A Focus on History, Regional and Beyond



Sandra Hofferber, our hyper-talented Director of Regional History, has written and assembled a book!  A Pictorial Early History of the Wood River Valley delves into the Community Library’s own unique oral interviews, photos, maps and scrapbooks of early settlers. There will be a book launch party at the Library tonight at 6:00 pm to celebrate the publication!  Come and see the book in person (and get one signed!) or view it online at our Lulu sales site.  If you are out of the area, the ebook is available for 5.99, and the paperback for 15.00.  All proceeds support the Library and our Regional History collection.

The book starts with accounts of the First Nation peoples that lived in the Valley for thousands of years before the arrival of fur trappers, stockmen and miners in the 19th century. It continues through the many waves of immigrants, the gold and sheep booms, and the establishment of early hot springs resorts in Warm Springs and Clarendon, before the opening of Sun Valley ski mecca.  We have a copy in the stacks–check it out!  Or visit Regional History anytime to see much, much more!

As a happenchance, today I was weeding another section of history in our collection, and found some orphan books that need a little patron love before they go to the Gold Mine.  Dovetailing with the Wood River history, we have Frontier Women and The Spirit of Indian Women, with firsthand tales of how western women from all walks carved a living in the 19th century West.  As this is Women’s History Month, these books get a bye back to the shelves.  They join I Dwell in Possibility–Women Build a Nation 1600-1920, and A Shining Thread of Hope:  The History of Black Women in America.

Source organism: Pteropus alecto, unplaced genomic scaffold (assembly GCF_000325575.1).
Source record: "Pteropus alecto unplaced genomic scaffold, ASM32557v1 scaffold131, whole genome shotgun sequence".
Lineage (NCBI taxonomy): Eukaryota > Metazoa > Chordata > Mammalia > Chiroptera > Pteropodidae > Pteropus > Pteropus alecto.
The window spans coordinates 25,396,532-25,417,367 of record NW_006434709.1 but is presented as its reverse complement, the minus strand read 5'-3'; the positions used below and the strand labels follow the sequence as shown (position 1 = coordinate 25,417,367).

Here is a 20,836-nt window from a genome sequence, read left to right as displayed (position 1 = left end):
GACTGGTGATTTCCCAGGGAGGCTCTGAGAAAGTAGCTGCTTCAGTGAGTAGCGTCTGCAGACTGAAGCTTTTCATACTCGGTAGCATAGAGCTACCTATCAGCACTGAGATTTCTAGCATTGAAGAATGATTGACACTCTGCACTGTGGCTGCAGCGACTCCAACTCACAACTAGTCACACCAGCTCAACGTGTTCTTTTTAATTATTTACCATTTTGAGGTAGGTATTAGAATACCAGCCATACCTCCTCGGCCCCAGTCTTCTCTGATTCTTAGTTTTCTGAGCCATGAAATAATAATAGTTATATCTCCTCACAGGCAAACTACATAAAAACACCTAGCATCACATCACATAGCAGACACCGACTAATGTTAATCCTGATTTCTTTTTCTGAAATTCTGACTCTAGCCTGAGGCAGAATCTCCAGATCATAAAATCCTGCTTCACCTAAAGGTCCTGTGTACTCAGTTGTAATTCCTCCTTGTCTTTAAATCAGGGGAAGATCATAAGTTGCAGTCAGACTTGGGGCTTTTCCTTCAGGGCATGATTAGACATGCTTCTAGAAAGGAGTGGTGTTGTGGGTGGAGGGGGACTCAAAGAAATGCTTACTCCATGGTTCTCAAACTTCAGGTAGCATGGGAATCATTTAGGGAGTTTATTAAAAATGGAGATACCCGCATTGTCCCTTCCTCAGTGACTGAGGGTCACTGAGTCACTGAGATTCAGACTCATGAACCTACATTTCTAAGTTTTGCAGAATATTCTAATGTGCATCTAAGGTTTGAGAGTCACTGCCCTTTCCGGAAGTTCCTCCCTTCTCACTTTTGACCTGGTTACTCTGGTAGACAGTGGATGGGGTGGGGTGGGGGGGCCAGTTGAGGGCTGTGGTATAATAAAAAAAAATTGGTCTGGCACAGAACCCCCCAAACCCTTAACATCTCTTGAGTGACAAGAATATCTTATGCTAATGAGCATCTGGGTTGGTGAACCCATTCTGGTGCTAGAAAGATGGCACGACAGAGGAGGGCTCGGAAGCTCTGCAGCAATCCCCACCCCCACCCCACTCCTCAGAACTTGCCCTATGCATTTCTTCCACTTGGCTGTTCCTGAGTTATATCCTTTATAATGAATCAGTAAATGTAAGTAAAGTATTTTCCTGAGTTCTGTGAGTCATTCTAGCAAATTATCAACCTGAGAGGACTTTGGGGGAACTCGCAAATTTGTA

Also getting new life on the shelf are a history of the first international women’s movement, Joyous Greetings by Bonnie Anderson and Not for Ourselves Alone, the story of Elizabeth Cady Stanton and Susan B. Anthony.  Three studies of the modern feminist movement were also spared, including Manifesta: Young Women, Feminism, and the Future and Grassroots: a Field Guide for Feminist Activism , written by Jennifer Baumgardner, a speaker at the Library just a few years back.

Delve into the past, and look to the future, @The Community Library!


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3 CommentsLeave a comment

  1. Presbyterian missionary Marcus Whitman said, “Where a woman can go, a wagon can go” and with the first successful overland crossing of the two missionary wives, Narcissa Whitman and Eliza Spalding, the Westward expansion of Euro-American culture began. Before this emigrants to the Oregon Country had to be rugged trappers, cross the Panama Isthmus or sail around Cape Horn. Much less practical for families.

    • Marcus Whitman did have a tendency to underestimate a lot of things, about women, and about the Oregon Territory. But he was right about the wagons…eventually.

  2. Three late 1800s women writers with Idaho connections who supported their families when their husbands couldn’t: Mary Hollack Foot (whose diaries were harvested by Wallace Stegner for Angle of Repose) Abigail Scott Dunaway and Carrie Adell Strahorn.

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